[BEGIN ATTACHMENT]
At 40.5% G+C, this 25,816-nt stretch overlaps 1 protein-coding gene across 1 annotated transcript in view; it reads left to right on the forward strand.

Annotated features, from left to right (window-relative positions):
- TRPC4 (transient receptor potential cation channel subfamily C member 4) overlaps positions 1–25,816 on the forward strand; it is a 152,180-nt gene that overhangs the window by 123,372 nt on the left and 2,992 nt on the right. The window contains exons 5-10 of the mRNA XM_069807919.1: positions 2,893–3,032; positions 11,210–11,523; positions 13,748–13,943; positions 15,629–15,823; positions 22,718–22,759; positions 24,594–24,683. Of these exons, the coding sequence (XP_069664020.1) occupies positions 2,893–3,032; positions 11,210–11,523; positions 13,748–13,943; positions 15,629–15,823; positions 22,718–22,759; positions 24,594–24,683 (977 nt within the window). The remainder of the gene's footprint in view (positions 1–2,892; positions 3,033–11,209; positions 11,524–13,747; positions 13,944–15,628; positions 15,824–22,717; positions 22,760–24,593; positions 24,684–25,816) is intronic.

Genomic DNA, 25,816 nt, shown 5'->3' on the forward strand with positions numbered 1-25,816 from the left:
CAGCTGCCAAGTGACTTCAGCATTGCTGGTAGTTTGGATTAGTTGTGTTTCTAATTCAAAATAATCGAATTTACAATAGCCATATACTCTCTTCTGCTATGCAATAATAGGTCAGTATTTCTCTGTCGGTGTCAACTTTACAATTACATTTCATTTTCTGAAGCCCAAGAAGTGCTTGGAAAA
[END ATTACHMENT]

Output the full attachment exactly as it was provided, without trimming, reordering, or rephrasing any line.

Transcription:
At 40.5% G+C, this 25,816-nt stretch overlaps 1 protein-coding gene across 1 annotated transcript in view; it reads left to right on the forward strand.

Annotated features, from left to right (window-relative positions):
- TRPC4 (transient receptor potential cation channel subfamily C member 4) overlaps positions 1–25,816 on the forward strand; it is a 152,180-nt gene that overhangs the window by 123,372 nt on the left and 2,992 nt on the right. The window contains exons 5-10 of the mRNA XM_069807919.1: positions 2,893–3,032; positions 11,210–11,523; positions 13,748–13,943; positions 15,629–15,823; positions 22,718–22,759; positions 24,594–24,683. Of these exons, the coding sequence (XP_069664020.1) occupies positions 2,893–3,032; positions 11,210–11,523; positions 13,748–13,943; positions 15,629–15,823; positions 22,718–22,759; positions 24,594–24,683 (977 nt within the window). The remainder of the gene's footprint in view (positions 1–2,892; positions 3,033–11,209; positions 11,524–13,747; positions 13,944–15,628; positions 15,824–22,717; positions 22,760–24,593; positions 24,684–25,816) is intronic.

Genomic DNA, 25,816 nt, shown 5'->3' on the forward strand with positions numbered 1-25,816 from the left:
CAGCTGCCAAGTGACTTCAGCATTGCTGGTAGTTTGGATTAGTTGTGTTTCTAATTCAAAATAATCGAATTTACAATAGCCATATACTCTCTTCTGCTATGCAATAATAGGTCAGTATTTCTCTGTCGGTGTCAACTTTACAATTACATTTCATTTTCTGAAGCCCAAGAAGTGCTTGGAAAA